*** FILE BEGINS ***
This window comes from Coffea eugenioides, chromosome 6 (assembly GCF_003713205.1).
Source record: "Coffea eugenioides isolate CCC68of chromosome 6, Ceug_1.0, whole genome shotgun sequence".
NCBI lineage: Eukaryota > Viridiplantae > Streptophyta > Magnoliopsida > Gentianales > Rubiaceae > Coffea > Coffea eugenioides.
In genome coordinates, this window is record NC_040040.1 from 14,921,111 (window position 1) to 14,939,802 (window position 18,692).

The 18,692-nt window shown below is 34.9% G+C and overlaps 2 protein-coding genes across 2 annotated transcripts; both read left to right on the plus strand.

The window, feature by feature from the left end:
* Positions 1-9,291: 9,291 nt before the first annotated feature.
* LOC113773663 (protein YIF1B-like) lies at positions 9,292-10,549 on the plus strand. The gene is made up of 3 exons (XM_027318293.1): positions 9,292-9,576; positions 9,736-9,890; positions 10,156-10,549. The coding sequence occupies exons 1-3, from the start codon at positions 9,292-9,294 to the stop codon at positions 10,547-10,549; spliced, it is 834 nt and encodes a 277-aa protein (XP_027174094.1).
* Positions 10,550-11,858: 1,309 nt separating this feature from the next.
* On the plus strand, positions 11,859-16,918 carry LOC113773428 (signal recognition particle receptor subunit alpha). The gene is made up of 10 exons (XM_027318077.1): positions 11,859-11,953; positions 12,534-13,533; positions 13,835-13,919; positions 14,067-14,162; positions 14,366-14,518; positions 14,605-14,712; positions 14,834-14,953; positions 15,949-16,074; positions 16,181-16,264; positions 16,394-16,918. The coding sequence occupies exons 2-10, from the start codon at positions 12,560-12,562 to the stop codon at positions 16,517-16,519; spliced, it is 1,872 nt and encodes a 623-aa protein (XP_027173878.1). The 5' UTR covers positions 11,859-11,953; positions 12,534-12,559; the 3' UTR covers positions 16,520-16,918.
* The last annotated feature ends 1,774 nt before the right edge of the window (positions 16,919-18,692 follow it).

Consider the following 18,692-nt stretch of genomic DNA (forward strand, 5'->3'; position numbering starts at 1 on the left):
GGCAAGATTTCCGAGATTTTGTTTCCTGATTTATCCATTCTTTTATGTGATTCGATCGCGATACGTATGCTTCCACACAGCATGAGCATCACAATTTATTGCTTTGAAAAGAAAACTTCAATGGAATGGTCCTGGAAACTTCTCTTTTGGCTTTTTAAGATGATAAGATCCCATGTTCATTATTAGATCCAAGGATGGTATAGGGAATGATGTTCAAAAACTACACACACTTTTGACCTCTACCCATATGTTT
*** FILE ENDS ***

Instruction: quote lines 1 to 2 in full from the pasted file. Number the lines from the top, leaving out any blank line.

This window comes from Coffea eugenioides, chromosome 6 (assembly GCF_003713205.1).
Source record: "Coffea eugenioides isolate CCC68of chromosome 6, Ceug_1.0, whole genome shotgun sequence".